Home » London Theatre Reviews » Blood Brothers at New Wimbledon Theatre | Review

Blood Brothers at New Wimbledon Theatre | Review

It naturally follows, I suppose, that a show set in Liverpool produced by the chairman of Everton Football Club should have a most unsubtle reference to it appearing on set on several occasions.

Niki Evans in Blood Brothers- UK Tour- Past Production Image
Niki Evans in Blood Brothers- UK Tour- Past Production Image.

Blood Brothers retains a lot of emotional depth, even if, from time to time, it comes very close to melodrama. But I wonder whether that’s because it’s one of those shows that reveals the ending right at the start, before spending the rest of the evening explaining how on earth the ending came about.

It’s best seen with an open mind, and going in ‘blind’, without having gone out of one’s way to read up about it beforehand. When I finally saw it during its long West End run, I went along to make up numbers in a group booking. Take tissues, they said – you’re going to need them. It’s a very sad tale, they said. In fact, they said everything they could to make me think it was going to be a horrid and miserable evening. No wonder I didn’t enjoy it very much, and thought little of it when it finally posted closing notices at the Phoenix Theatre, having been there for over two decades.

This time around it came across to me as a commentary on British society – and despite having premiered in 1983, it remains highly relevant to how things still largely are almost forty years later, which seems a damning indictment on the supposedly more enlightened and progressive times in which we live. I suspect this is a contributor to its enduring popularity. It’s also not all doom and gloom, although the Narrator (Robbie Scotcher) is relentless in reminding others, particularly Mrs Johnstone (Niki Evans) and Mrs Lyons (Paula Tappenden), of the consequences of their actions.

The Narrator’s accusations are, through contemporary lenses, harsh treatment on the ladies by a man who appears to have nothing better to do than blame the women for ignorance and poor decision-making. Without giving too much away, what happened was really a result of complicated psychological and physiological circumstances as well as economic necessities, rather than rash stupidity. Rightly, the narrative allows moments of fun and laughter, as Mickey (Sean Jones) and Eddie (Joel Benedict) are seen going from infancy to adulthood, and everything that growing up entails.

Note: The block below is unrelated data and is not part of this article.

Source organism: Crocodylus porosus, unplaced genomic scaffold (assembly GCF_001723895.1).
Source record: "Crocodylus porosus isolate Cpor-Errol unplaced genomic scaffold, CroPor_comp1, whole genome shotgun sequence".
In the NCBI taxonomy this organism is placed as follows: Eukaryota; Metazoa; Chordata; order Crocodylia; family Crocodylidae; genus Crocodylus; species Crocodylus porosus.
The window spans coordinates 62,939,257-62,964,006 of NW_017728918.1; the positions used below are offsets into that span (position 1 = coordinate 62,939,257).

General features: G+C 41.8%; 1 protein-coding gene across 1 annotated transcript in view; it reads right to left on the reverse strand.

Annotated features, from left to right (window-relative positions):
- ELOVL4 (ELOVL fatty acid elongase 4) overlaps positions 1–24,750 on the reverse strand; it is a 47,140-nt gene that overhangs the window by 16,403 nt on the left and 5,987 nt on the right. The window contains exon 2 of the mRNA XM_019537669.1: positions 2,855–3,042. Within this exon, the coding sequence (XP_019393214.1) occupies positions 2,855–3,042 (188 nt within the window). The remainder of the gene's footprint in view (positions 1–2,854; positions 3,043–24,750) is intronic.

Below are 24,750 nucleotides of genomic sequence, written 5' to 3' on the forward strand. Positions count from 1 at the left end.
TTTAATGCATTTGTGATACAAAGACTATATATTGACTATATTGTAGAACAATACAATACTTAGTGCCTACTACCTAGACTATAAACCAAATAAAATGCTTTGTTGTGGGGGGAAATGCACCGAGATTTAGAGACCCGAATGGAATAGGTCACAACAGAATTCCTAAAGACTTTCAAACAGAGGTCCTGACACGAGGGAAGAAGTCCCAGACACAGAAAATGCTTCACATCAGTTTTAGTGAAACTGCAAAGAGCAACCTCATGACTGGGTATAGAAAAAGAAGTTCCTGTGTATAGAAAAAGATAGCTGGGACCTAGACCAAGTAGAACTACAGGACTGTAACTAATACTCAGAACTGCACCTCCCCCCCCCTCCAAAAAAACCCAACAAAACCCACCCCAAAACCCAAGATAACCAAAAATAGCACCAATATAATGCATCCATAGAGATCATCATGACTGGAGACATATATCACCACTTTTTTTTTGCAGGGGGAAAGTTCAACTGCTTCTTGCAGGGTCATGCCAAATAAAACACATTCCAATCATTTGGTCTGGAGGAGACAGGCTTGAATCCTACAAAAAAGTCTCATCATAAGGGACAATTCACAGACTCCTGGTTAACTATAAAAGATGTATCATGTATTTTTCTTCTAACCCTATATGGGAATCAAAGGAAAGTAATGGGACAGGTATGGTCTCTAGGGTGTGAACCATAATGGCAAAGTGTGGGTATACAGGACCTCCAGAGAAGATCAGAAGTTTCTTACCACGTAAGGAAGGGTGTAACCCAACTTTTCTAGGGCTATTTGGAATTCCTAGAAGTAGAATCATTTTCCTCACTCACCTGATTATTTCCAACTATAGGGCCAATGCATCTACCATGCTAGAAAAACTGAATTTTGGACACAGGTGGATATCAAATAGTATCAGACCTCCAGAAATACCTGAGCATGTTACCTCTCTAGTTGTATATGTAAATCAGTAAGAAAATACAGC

The approach taken to portraying mental ill-health and how it was treated a generation ago highlights how far there is still to go. It’s not a perfect production – the synthesisers are a little overkill on occasion, and there are frankly too many references to Marilyn Monroe, which I didn’t think added much, if anything, to the story: seeing schoolchildren getting a ticking off by the police, back in the days when there were ‘bobbies on the beat’, does not bring to mind a Hollywood ‘blonde bombshell’ character.

Speaking of schoolchildren, I can only assume the play is still on the GCSE drama and/or English literature curriculums, given how many of them were there at the performance I attended. And, goodness me, this production has a strong cast, though looking through the credits in the programme, many of them are reprising roles from the West End run and/or touring productions. Of particular note (in my mind, at least) is Tappenden’s Mrs Lyons, who could have been a ‘love to hate’ character, but is portrayed here with such nuance that there is some sympathy for her plight.

A deserved standing ovation for an engaging show, and with slick and smooth staging, it’s still worth a visit, whether you’ve seen it dozens of times before, or not at all.

4 stars

Review by Chris Omaweng

Written by Willy Russell, the legendary BLOOD BROTHERS tells the captivating and moving tale of twins who, separated at birth, grow up on opposite sides of the tracks, only to meet again with fateful consequences.

Blood Brothers is at New Wimbledon Theatre from Tuesday 8th February, 2022 to Saturday 12th February, 2022.

Palace Theatre Manchester
Tue 15 Feb – Sat 26 Feb 2022

Grand Opera House York
Tue 5 Apr – Sat 9 Apr 2022

Milton Keynes Theatre
Tue 30 Aug – Sat 3 Sep 2022


Scroll to Top